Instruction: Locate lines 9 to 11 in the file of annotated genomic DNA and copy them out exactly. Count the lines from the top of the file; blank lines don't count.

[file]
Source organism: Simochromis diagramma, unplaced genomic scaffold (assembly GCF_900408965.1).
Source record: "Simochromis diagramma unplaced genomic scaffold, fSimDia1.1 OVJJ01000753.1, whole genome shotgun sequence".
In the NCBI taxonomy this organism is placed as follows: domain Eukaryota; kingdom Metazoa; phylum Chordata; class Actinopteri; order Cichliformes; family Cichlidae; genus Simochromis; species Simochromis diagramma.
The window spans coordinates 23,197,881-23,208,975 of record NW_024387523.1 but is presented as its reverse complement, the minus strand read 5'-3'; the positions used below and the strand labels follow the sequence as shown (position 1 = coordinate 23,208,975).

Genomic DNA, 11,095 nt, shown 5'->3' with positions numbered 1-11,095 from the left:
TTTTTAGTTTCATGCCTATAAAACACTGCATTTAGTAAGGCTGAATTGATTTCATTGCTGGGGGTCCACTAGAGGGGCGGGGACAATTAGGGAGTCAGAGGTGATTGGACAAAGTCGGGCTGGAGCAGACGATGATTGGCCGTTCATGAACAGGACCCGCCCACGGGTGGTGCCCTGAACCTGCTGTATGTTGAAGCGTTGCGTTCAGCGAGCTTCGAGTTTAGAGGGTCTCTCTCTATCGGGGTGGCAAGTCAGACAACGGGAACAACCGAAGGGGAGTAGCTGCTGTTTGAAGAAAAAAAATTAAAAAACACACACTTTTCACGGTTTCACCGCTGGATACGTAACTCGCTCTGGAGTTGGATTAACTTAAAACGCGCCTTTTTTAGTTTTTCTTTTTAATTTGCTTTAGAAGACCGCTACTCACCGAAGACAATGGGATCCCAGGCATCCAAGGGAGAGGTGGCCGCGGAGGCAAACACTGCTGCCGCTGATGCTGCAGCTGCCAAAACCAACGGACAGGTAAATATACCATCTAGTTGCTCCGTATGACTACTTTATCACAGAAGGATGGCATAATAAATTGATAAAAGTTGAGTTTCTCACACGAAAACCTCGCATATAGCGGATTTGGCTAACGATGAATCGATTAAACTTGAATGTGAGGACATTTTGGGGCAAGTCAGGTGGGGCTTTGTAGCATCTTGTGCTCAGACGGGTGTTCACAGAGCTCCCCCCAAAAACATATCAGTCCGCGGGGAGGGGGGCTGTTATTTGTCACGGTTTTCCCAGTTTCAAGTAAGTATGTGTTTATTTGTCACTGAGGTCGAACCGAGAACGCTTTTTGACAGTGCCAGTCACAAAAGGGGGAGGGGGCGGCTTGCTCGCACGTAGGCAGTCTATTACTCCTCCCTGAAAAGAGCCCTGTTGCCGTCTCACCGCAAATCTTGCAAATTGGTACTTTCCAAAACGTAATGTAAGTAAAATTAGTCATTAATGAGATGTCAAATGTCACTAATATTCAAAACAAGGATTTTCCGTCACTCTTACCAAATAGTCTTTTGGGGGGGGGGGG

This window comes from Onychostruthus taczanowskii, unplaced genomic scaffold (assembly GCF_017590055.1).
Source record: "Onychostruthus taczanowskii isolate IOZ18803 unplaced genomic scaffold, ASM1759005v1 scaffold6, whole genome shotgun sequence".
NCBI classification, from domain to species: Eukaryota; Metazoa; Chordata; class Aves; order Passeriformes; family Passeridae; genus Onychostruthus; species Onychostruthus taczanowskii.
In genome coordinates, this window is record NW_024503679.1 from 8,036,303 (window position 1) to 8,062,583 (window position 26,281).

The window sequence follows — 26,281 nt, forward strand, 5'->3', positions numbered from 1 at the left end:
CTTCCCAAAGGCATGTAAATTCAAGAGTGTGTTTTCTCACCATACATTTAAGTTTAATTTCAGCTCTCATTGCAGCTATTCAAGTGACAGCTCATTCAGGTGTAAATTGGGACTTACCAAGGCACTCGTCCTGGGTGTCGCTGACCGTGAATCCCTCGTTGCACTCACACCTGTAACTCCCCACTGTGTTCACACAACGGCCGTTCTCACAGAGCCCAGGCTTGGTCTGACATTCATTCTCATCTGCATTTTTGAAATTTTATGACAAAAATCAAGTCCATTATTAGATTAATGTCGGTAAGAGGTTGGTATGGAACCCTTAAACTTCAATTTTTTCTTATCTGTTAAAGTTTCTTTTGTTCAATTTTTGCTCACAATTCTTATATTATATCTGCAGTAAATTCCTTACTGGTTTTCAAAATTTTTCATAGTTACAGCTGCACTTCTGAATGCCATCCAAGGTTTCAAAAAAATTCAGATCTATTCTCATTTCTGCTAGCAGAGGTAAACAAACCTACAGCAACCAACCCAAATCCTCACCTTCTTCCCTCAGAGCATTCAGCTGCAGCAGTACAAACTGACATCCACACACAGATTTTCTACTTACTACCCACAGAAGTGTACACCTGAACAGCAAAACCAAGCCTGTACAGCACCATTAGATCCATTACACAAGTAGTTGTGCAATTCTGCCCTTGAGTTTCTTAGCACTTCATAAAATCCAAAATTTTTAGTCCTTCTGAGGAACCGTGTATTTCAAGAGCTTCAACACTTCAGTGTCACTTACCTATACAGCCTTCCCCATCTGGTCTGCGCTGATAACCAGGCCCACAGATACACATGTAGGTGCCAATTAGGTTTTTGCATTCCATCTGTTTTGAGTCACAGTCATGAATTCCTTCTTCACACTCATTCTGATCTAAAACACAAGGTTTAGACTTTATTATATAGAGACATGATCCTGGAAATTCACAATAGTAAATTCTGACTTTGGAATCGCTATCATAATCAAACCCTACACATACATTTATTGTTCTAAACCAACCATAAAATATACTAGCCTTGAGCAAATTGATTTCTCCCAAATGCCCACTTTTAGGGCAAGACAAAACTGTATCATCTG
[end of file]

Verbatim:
NCBI classification, from domain to species: Eukaryota; Metazoa; Chordata; class Aves; order Passeriformes; family Passeridae; genus Onychostruthus; species Onychostruthus taczanowskii.
In genome coordinates, this window is record NW_024503679.1 from 8,036,303 (window position 1) to 8,062,583 (window position 26,281).

The window sequence follows — 26,281 nt, forward strand, 5'->3', positions numbered from 1 at the left end: